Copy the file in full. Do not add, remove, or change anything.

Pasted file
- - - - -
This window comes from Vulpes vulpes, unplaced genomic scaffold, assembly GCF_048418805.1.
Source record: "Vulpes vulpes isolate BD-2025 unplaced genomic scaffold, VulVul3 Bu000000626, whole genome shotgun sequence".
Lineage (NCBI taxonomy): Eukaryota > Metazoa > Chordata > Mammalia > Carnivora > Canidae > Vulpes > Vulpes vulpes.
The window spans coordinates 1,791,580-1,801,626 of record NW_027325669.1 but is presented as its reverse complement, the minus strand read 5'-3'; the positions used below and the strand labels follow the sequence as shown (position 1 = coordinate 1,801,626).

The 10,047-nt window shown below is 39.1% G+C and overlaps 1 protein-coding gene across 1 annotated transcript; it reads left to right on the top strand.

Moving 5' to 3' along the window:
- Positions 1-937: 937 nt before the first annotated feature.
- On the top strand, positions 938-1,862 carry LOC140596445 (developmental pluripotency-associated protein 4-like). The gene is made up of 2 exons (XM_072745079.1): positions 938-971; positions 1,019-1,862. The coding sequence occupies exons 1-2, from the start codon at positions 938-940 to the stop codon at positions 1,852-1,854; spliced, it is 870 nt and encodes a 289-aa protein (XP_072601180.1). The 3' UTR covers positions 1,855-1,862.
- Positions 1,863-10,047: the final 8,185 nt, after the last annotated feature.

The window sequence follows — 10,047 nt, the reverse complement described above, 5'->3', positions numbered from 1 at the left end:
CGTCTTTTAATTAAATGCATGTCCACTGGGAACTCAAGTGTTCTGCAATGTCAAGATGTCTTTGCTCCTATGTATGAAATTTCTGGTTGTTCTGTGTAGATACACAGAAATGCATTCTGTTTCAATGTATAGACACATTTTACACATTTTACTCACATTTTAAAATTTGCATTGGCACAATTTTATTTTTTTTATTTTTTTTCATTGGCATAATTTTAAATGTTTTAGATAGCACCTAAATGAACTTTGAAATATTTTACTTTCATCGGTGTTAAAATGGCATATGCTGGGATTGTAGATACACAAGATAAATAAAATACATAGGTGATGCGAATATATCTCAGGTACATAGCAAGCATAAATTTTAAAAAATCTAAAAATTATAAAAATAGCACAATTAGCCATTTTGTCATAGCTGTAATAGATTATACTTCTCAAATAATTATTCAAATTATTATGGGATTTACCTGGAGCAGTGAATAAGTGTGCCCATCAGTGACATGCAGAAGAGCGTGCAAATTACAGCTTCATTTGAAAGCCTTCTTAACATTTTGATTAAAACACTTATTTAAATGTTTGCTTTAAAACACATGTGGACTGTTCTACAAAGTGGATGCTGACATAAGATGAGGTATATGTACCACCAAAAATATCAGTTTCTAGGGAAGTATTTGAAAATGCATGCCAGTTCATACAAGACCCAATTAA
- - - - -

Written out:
This window comes from Vulpes vulpes, unplaced genomic scaffold, assembly GCF_048418805.1.
Source record: "Vulpes vulpes isolate BD-2025 unplaced genomic scaffold, VulVul3 Bu000000626, whole genome shotgun sequence".
Lineage (NCBI taxonomy): Eukaryota > Metazoa > Chordata > Mammalia > Carnivora > Canidae > Vulpes > Vulpes vulpes.
The window spans coordinates 1,791,580-1,801,626 of record NW_027325669.1 but is presented as its reverse complement, the minus strand read 5'-3'; the positions used below and the strand labels follow the sequence as shown (position 1 = coordinate 1,801,626).

The 10,047-nt window shown below is 39.1% G+C and overlaps 1 protein-coding gene across 1 annotated transcript; it reads left to right on the top strand.

Moving 5' to 3' along the window:
- Positions 1-937: 937 nt before the first annotated feature.
- On the top strand, positions 938-1,862 carry LOC140596445 (developmental pluripotency-associated protein 4-like). The gene is made up of 2 exons (XM_072745079.1): positions 938-971; positions 1,019-1,862. The coding sequence occupies exons 1-2, from the start codon at positions 938-940 to the stop codon at positions 1,852-1,854; spliced, it is 870 nt and encodes a 289-aa protein (XP_072601180.1). The 3' UTR covers positions 1,855-1,862.
- Positions 1,863-10,047: the final 8,185 nt, after the last annotated feature.

The window sequence follows — 10,047 nt, the reverse complement described above, 5'->3', positions numbered from 1 at the left end:
CGTCTTTTAATTAAATGCATGTCCACTGGGAACTCAAGTGTTCTGCAATGTCAAGATGTCTTTGCTCCTATGTATGAAATTTCTGGTTGTTCTGTGTAGATACACAGAAATGCATTCTGTTTCAATGTATAGACACATTTTACACATTTTACTCACATTTTAAAATTTGCATTGGCACAATTTTATTTTTTTTATTTTTTTTCATTGGCATAATTTTAAATGTTTTAGATAGCACCTAAATGAACTTTGAAATATTTTACTTTCATCGGTGTTAAAATGGCATATGCTGGGATTGTAGATACACAAGATAAATAAAATACATAGGTGATGCGAATATATCTCAGGTACATAGCAAGCATAAATTTTAAAAAATCTAAAAATTATAAAAATAGCACAATTAGCCATTTTGTCATAGCTGTAATAGATTATACTTCTCAAATAATTATTCAAATTATTATGGGATTTACCTGGAGCAGTGAATAAGTGTGCCCATCAGTGACATGCAGAAGAGCGTGCAAATTACAGCTTCATTTGAAAGCCTTCTTAACATTTTGATTAAAACACTTATTTAAATGTTTGCTTTAAAACACATGTGGACTGTTCTACAAAGTGGATGCTGACATAAGATGAGGTATATGTACCACCAAAAATATCAGTTTCTAGGGAAGTATTTGAAAATGCATGCCAGTTCATACAAGACCCAATTAA